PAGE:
Still others see the Return of Kings blog and others of its ilk as a fringe group that does not warrant serious attention.

“They are a group of very angry men and they try to disrupt anything that is feminist in nature. They think movies are getting 'wussified' because men are becoming weak and soft and feminized. They see it as Hollywood trying to take away masculinity,” says Tom Keith, filmmaker, self-described anti-sexist activist, and author of the book "The Bro Code."

“Anytime a film comes out with a strong female protagonist, with a woman who has agency, they have a problem," Mr. Keith says. "They are unapologetic sexist men. But no one takes them seriously, it’s just bluster, smoke and mirror for their own insecurities.”

Mr. Clarey’s blog post attracted the attention from other anti-feminists largely due to the outrage it conveyed, observers say.

“If you were like me, the explosions, fire tornadoes, even the symphonic score surrounding 'Fury Road’s' first trailer made your attendance a foregone conclusion. It looked like a straight-up guy flick,” wrote Clarey on his blog. “The truth is I’m angry about the extents Hollywood and the director of Fury Road went to trick me and other men into seeing this movie. Everything VISUALLY looks amazing. It looks like that action guy flick we’ve desperately been waiting for where it is one man with principles, standing against many with none. But let us be clear. This is the vehicle by which they are guaranteed to force a lecture on feminism down your throat.”

Another point of contention was the involvement of feminist author and playwright Eve Ensler in the making of the film. Ms. Ensler was brought in as a consultant due to her real life experience working with former sex slaves in the Congo to help the actresses understand their roles in "Fury Road" – not make a political statement, experts say.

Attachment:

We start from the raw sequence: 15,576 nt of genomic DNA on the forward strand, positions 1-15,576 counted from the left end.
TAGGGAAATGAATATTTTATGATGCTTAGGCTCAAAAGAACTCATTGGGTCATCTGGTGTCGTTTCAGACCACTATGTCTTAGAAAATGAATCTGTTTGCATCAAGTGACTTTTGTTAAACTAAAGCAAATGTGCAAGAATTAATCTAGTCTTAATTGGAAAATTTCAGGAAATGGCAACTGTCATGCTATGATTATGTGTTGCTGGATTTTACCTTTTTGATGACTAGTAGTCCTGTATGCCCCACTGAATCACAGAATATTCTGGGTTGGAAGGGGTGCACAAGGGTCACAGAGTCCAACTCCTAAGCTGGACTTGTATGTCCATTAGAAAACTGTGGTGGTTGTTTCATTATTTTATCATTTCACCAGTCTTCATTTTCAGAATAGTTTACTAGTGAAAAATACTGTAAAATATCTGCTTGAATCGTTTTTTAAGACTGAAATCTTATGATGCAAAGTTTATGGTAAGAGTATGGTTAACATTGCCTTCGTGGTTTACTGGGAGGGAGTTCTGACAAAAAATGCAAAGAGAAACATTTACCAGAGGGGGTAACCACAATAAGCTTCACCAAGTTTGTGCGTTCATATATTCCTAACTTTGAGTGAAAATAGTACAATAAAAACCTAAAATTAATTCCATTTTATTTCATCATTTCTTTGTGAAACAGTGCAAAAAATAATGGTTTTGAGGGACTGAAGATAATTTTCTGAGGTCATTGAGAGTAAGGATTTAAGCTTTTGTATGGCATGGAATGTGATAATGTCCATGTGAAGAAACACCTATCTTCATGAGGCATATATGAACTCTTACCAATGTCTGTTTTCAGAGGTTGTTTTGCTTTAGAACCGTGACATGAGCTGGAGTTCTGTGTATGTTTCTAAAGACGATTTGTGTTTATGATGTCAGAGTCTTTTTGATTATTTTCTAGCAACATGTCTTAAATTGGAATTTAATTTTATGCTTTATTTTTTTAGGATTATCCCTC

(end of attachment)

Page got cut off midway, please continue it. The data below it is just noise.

“We’re used to women being in the background, not men. But Miller isn’t doing it as a statement, he’s doing it because that’s what the story calls for,” Hansen says.

Meanwhile, many point out that women are still not portrayed in heroic roles as often as men – and when they are, it's often while wearing a catsuit, a la Scarlett Johannson's Black Widow, currently helping save the world in "Avengers: Age of Ultron."

"I want to live in a world where a little girl can dream of being a hero just as much as a little boy can because she sees multiple examples of heroic women," Melissa Silverstein, founder of Women and Hollywood, which advocates for gender parity in entertainment, told the Associated Press.

And Hollywood actresses, including "Fury Road" star Theron, have also been speaking out about the lack of quality roles for female film stars.

"Just the representation of women in film, it hasn't been that authentic and true. So when something comes along where women are represented in a truthful manner, all of a sudden, people really respond to it. And it's kind of like, 'You guys, this isn't anything new,’ ” Theron told the AP.

Not only aren't female action heroes a new phenomenon – neither are strong women in the "Mad Max" series. Ms. Weaver, an Oscar-winner, became an icon after 1986's "Aliens." The already iconic Tina Turner played a central role in the 1985 "Road Warrior" sequel, "Mad Max Beyond Thunderdome."

“I think it was a pretty radical notion back when 'Terminator 2' came out," Hansen says of female action heroes. "But that seems like such a long time ago now, so it seems ludicrous that we’re still talking about that.”

[Editor's note: This post was updated after Adam Clarey released a video in which he said he prefers not to be identified as a 'men's rights activist.']